Throughout our book we discuss assumptions about literary value - conceptions of excellence - and the way that they are frequently assumed to be self-evident. Moreover, we are concerned with the way that the "taken for granted" aspect of certain literary approaches to the study of comics (and other forms of popular entertainment) create blind spots in scholarship. For many, no argument is necessary in the contention that Jack Kirby (chapter four) is worthy of research within the field of comics studies while Rob Liefeld (chapter seven) is not.
Of course, this attitude is hardly limited to comics studies - far from it. In a piece in the newest issue of the Chronicle of Higher Education, Justin E. H. Smith argues that a renewed focus on philology could rescue the declining humanities, mend rifts with STEM research areas, and end the sad tyranny of identity politics. Of course, none of these are the goals of The Greatest Comic Book of All Time! Nonetheless, I was struck by an almost throw-away dog whistle at the beginning of the article, an unproven contention that:
It's surely the case that there are more dissertations published per year on Buffy the Vampire Slayer than on Baudelaire.
Smith takes this as a tragic reflection on society's "radical and unprecedented presentism", and the implicit ideological position (canonical French poetry > popular American television) leaves its assumptions unspoken. It is a classic(s) formation of "us versus them".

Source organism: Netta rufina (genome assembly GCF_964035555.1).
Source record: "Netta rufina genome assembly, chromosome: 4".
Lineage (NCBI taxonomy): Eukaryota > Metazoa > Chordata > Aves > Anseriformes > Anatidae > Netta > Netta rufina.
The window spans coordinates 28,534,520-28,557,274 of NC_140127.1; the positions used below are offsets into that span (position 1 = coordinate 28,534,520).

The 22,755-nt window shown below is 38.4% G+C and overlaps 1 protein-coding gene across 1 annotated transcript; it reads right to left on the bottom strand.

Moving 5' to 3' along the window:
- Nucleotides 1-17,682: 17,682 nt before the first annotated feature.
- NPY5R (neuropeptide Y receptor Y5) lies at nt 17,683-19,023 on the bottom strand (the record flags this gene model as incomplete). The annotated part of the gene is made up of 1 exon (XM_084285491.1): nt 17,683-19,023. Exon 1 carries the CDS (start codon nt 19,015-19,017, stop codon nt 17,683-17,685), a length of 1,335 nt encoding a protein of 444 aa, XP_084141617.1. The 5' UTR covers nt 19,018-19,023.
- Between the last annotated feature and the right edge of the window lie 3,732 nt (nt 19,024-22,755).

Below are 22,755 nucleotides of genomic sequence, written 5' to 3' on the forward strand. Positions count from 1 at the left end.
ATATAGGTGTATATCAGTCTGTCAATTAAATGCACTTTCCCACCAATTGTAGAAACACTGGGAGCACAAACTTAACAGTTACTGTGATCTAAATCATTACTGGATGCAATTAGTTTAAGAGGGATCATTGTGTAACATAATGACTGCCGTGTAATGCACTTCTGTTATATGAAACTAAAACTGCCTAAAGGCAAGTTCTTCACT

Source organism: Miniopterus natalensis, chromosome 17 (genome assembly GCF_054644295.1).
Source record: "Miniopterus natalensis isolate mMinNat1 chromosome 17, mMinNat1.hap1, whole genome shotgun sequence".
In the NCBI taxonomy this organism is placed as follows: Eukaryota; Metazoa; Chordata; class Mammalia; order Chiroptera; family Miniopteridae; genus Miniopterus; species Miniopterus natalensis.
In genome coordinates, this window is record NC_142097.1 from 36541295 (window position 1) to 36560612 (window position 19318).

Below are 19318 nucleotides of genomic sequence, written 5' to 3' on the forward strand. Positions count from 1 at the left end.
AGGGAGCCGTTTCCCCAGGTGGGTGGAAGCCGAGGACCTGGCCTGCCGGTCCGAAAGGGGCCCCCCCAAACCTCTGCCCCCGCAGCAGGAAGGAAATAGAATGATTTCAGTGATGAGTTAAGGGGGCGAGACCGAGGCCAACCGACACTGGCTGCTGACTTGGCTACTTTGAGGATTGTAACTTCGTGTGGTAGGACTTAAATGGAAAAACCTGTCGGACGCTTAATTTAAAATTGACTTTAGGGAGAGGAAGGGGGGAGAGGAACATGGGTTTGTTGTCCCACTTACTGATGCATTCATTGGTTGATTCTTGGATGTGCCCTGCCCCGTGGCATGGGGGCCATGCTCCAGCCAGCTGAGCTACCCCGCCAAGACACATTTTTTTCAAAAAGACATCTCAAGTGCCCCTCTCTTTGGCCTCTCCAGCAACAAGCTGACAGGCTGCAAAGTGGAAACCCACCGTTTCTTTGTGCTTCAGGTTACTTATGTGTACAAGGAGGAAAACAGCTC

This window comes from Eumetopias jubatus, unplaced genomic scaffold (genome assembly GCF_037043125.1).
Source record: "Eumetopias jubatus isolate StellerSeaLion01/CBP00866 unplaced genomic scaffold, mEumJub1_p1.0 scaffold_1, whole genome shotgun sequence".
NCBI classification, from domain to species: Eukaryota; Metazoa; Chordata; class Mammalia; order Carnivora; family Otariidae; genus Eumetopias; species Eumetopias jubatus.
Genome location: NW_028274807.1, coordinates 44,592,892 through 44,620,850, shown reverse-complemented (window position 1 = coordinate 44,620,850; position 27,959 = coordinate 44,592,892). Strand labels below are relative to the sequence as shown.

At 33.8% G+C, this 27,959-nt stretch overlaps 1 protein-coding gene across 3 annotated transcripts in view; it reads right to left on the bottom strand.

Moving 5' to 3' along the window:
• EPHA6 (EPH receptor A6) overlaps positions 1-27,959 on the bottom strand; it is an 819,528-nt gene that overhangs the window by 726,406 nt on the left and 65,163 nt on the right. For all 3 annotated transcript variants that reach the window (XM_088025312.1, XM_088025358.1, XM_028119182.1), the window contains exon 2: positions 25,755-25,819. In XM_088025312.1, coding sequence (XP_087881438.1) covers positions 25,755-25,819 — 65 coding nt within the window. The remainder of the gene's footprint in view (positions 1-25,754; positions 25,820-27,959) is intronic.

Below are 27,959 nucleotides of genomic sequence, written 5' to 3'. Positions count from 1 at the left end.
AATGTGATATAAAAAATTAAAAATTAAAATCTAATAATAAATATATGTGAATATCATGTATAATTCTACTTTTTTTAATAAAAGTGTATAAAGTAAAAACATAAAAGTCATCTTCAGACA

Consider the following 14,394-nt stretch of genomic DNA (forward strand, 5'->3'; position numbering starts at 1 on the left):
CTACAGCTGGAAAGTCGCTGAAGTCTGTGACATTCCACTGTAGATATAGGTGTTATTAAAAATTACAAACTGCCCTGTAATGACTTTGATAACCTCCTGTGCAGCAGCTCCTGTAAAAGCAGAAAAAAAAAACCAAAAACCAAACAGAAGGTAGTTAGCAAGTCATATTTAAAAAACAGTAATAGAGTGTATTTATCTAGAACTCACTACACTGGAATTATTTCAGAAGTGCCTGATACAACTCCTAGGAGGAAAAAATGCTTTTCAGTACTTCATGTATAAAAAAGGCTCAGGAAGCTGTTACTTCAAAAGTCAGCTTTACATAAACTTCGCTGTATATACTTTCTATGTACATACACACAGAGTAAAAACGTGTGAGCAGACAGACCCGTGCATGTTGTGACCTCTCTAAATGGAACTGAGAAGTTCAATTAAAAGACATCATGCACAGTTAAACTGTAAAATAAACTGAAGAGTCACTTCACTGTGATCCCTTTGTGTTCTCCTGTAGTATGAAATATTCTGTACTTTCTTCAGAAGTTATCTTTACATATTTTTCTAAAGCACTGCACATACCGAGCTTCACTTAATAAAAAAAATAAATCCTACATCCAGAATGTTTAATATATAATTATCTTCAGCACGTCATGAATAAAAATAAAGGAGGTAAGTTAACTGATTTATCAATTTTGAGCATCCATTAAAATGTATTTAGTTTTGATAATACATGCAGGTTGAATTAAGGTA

But is it even true?
In chapter one we spend considerable time surveying the current state of comics studies. One of the tools that we use is the MLA International Bibliography. Turning again to that tool, and examining only the three most recent years, we find that Charles Baudelaire turns up in 152 articles indexed by the MLA while Buffy turns up in but 10. However, to be fair to Smith, he did stipulate dissertations. So, turning to ProQuest's Dissertations and Theses Global and searching by "Abstract" (with the goal of ruling out casual references and the assumption that a dissertation that is about a topic will mention that topic in its abstract) returns 233 dissertations on the author of Les fleurs du mal and 58 on the protector of Sunnydale. Limiting the search to only the past five years, to be more fair to Smith's assertion, returns 30 for Baudelaire and only 8 for Buffy.
So, it is clearly not the case that there are more dissertations published per year on Buffy the Vampire Slayer than on Baudelaire. In fact, it is not even close.
For readers of our book, this will not come as a surprise. As we demonstrate, the canon is a powerful instrument of disciplinary agenda-setting. Off the cuff dismissals of Buffy should be understood for what they are: fact-free position-takings seeking to shore up ideological agendas in arguments about the future of the humanities.